April 1996 Issue

On the Cover

The Ultimate Hill Country Tour

Spend a long weekend this spring meandering through Texas’ fabled heartland, where you can stop and smell the wildflowers, taste country cooking, and take home a trunkful of fine antiques.


Life After Oil

Midland’s energy companies are still laying people off a decade after the bottom of the bust. But—surprise—the city’s economy is booming again.

Wafer Madness

Inside a state-of-the-art semiconductor factory, a day’s work is never done, as technicians race to build smaller, faster, and more-powerful computer chips.


The Cult of Keen

It took two decades of shows at honky-tonks filled with frat-boy fans and Aggie admirers, but singer-songwriter Robert Earl Keen has his first major-label record deal.

Not a Pretty Picture

Dallas and Houston have done it; Beaumont and Corpus Christi have too. So why hasn’t Austin built a respectable art museum? It comes down to three things: money, management, and mission.

Cool Hand Lukas

Austinite Lukas Haas is back on the big screen alongside Winona Ryder, Julia Roberts, and Jack Nicholson. For now, though, he isn’t letting Hollywood go to his head.


Don Baylor

Growing up in Austin in the fifties and sixties, I couldn’t play baseball in certain places. In Clarksville, a mostly black area where there were no paved streets, I could usually find a pickup game. In West Lynn, which was whiter, I kind of had to push myself into one.

Renée Zellweger

Renée Zellweger’s acting résumé to date is a mixed bag of (mostly) generational posturing. The 26-year-old graduate of the University of Texas at Austin had a nonspeaking role in Dazed and Confused, then took on heftier parts in films like Love and a .45 and Empire Records. But Zellweger, who

Wild About Harry

Houston attorney-novelist Eric L. Harry flashed on the idea for his new technothriller while rafting on a river. In Society of the Mind (Harper Collins, $25), due out in June, a mad genius lures a young Harvard professor to his secret island compound to psychoanalyze an equally disturbed computer…New York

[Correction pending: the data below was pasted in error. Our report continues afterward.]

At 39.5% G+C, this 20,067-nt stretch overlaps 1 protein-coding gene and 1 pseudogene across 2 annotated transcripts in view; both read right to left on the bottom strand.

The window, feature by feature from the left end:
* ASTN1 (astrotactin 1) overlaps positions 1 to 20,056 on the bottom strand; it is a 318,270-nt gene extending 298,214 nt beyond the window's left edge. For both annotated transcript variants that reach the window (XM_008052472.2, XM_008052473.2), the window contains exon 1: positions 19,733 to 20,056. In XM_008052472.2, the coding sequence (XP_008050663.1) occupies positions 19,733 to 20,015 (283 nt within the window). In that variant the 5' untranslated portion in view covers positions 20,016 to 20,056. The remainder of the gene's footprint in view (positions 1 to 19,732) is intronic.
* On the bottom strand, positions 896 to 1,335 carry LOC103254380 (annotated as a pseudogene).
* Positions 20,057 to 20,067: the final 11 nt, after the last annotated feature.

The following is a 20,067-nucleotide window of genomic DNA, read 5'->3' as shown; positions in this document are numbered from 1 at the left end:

Death and Texas

Here’s a World Wide Web page to die for. The Texas State Cemetery in Austin goes online (www.cemetery.statetx.us) late this month, thanks to the General Services Commission. You can scan a list of the more than two thousand luminaries buried there, from father of Texas Stephen F.

CD and Book Reviews

Hot CDsYes, it’s that Tiny Tim—albeit with a gruffer voice than you probably remember—singing with Denton polkaholics Brave Combo on Girl (Rounder). Together, the onetime tulip tiptoer and the 1995 Grammy nominees bip and bop through a set of standards (“Stardust”) and pop-rock faves (“Hey Jude”). The collaboration may not


Fresh Beet, Radicchio, and Goat Cheese Salad

Recipe from chef-owner Lynette Hawkins Mandola, La Mora, Houston.Balsamic Vinaigrette2 tablespoons pancetta (2 or 3 ounces), sliced 1/8-inch thick and then cut into 1/4-inch squares (you may substitute prosciutto) 1 tablespoon plus 2 teaspoons red-wine vinegar 1 tablespoon plus 2 teaspoons balsamic vinegar 1/2 teaspoon sugar 4 tablespoons olive oil


Around the State

For Texas baseball fans, April is the cruelest month. Find out if the Rangers go down swinging this year—and if the Astros will be safe at home. Plus: Wildflower power (Austin), head-turning tribal masks (Houston), Russian ballerinas on their toes (El Paso), and the twentieth century by design (Dallas). Edited

The Buckle Stops Here

“I always liked Western buckles,” says Robert Brandes, “and then one day it dawned on me to ask, ‘Hey—who makes these things?’” The Austin collector-investor set out to learn more about the silversmiths and engravers who made their mark on cowboy adornment in the form of weighty, elaborately decorated rodeo-style

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